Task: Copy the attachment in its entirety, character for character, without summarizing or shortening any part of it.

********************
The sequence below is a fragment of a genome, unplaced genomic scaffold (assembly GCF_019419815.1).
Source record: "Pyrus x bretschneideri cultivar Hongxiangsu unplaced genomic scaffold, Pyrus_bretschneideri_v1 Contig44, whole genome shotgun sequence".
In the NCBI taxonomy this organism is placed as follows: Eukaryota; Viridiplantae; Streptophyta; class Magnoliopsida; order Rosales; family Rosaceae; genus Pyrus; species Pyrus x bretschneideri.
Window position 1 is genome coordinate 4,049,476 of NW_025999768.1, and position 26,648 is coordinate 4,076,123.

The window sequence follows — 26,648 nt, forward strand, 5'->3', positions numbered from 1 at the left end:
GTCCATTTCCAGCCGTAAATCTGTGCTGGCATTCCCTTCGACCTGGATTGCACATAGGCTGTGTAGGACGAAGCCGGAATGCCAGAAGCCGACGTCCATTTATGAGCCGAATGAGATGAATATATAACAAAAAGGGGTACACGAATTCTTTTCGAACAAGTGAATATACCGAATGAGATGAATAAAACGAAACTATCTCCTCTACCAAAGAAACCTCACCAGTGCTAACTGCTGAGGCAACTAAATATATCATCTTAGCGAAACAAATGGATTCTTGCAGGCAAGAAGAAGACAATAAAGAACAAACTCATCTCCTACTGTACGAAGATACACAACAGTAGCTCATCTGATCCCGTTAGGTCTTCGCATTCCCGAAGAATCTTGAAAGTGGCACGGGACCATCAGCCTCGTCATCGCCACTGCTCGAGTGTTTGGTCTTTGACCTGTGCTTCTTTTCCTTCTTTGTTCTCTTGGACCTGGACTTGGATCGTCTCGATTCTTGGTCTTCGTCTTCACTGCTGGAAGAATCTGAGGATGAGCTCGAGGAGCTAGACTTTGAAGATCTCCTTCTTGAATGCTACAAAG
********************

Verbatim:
The sequence below is a fragment of a genome, unplaced genomic scaffold (assembly GCF_019419815.1).
Source record: "Pyrus x bretschneideri cultivar Hongxiangsu unplaced genomic scaffold, Pyrus_bretschneideri_v1 Contig44, whole genome shotgun sequence".
In the NCBI taxonomy this organism is placed as follows: Eukaryota; Viridiplantae; Streptophyta; class Magnoliopsida; order Rosales; family Rosaceae; genus Pyrus; species Pyrus x bretschneideri.
Window position 1 is genome coordinate 4,049,476 of NW_025999768.1, and position 26,648 is coordinate 4,076,123.

The window sequence follows — 26,648 nt, forward strand, 5'->3', positions numbered from 1 at the left end:
GTCCATTTCCAGCCGTAAATCTGTGCTGGCATTCCCTTCGACCTGGATTGCACATAGGCTGTGTAGGACGAAGCCGGAATGCCAGAAGCCGACGTCCATTTATGAGCCGAATGAGATGAATATATAACAAAAAGGGGTACACGAATTCTTTTCGAACAAGTGAATATACCGAATGAGATGAATAAAACGAAACTATCTCCTCTACCAAAGAAACCTCACCAGTGCTAACTGCTGAGGCAACTAAATATATCATCTTAGCGAAACAAATGGATTCTTGCAGGCAAGAAGAAGACAATAAAGAACAAACTCATCTCCTACTGTACGAAGATACACAACAGTAGCTCATCTGATCCCGTTAGGTCTTCGCATTCCCGAAGAATCTTGAAAGTGGCACGGGACCATCAGCCTCGTCATCGCCACTGCTCGAGTGTTTGGTCTTTGACCTGTGCTTCTTTTCCTTCTTTGTTCTCTTGGACCTGGACTTGGATCGTCTCGATTCTTGGTCTTCGTCTTCACTGCTGGAAGAATCTGAGGATGAGCTCGAGGAGCTAGACTTTGAAGATCTCCTTCTTGAATGCTACAAAG